Opposition (linguistics)

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In general linguistics , opposition is a relationship between linguistic units that can be exchanged for one another without making the context ungrammatic. By exchanging the elements, you get different words or sentences. In structural linguistics, opposition and contrast are terms for two fundamentally different types of relationships between linguistic elements, which are referred to as paradigmatic (opposition) and syntagmatic (contrast) relationships.

An example of an opposition

Looking at a pair of words like "bed" and "fat" (= minimal pair ), so you can see that by replacing the speech sound [⁠ b ⁠] by the sound [⁠ f ⁠] (or vice versa) is another word arises. In this case the two sounds are in opposition and thus in a paradigmatic relationship to one another; this means that they are realizations of different phonemes . Such sound oppositions are important for differentiating or identifying words. Sounds belong to different phonemes if they can form opposites, as in the case of “bed” and “fat”.

Importance of the opposition

Units can be very different linguistic structures. The only important thing is that they differ. For example, / ⁠ d ⁠ / and / ⁠ t ⁠ / different phonemes in the English language. In some dialects the distinction can disappear; so / d / and / t / coincide in many words in the Saxon pronunciation. In such a case, words like “trade” and “dumbbell” or “thanks” and “tank” can no longer be distinguished aloud and are therefore only dependent on the context.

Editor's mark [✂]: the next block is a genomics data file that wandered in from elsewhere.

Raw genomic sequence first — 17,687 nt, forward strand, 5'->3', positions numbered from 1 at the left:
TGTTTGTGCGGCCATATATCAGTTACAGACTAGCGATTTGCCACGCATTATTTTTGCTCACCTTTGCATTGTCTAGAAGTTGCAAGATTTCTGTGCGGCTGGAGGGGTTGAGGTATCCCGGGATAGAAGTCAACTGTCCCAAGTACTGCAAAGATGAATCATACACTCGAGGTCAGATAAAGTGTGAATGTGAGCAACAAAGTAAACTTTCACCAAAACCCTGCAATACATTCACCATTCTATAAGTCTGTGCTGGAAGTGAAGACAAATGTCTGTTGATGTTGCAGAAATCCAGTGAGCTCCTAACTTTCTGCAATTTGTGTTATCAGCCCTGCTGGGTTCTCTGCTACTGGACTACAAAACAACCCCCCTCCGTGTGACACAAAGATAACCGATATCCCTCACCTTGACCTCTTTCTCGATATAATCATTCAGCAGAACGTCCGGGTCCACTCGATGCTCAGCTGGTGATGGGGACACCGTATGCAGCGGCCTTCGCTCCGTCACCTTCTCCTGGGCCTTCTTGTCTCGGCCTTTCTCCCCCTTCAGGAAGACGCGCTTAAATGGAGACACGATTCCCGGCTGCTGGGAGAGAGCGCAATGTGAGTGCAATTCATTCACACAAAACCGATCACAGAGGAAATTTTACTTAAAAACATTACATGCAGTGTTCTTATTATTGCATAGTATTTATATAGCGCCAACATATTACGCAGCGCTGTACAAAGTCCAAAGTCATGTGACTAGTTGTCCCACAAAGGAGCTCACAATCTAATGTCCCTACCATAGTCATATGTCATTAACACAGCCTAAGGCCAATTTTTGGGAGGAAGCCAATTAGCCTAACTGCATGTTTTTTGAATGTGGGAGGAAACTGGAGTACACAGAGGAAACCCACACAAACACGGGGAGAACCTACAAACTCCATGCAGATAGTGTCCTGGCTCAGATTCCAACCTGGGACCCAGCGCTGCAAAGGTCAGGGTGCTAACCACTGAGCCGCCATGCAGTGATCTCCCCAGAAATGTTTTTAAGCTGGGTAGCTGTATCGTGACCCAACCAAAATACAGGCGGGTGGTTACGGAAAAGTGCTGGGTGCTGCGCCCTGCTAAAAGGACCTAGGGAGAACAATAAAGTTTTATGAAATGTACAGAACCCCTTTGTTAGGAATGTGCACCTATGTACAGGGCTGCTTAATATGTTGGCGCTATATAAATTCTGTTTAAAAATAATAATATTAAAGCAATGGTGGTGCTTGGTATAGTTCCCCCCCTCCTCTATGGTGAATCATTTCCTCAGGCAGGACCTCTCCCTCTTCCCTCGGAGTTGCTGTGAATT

Very often there is opposition between just two entities. An opposition can, however, also exist with more than one other unit; For example, the word “woman” is in opposition to “man”, but also to “girl”, “child”, “baby”, and less directly to “cat”, “table”, “chair” etc. A whole A chain of sound oppositions between the vowels of the word stems form words like “baten” - “baten” - “betten” - “pray” - “offer” - “boten” - “boo”.

The opposition plays a special role when considering binary relations and within phonology . Complex continuous relationships are simplified to differentiate between opposing values.

Origin of the term

The term opposition was first introduced by Nikolai Trubetzkoy (1939) when he outlined the principles of phonology . Together with the opposite term contrast , it has since played an important role in structural linguistics.


  • Helmut Glück (Ed.), With the collaboration of Friederike Schmöe : Metzler Lexikon Sprache. 3rd, revised edition. Metzler, Stuttgart / Weimar 2005, ISBN 3-476-02056-8 .
  • Nikolai S. Trubetzkoy: Principles of Phonology . 4th edition. Vandenhoeck & Ruprecht, Göttingen 1967 (first published posthumously in Prague 1939).

Web links

Wiktionary: Opposition  - explanations of meanings, word origins, synonyms, translations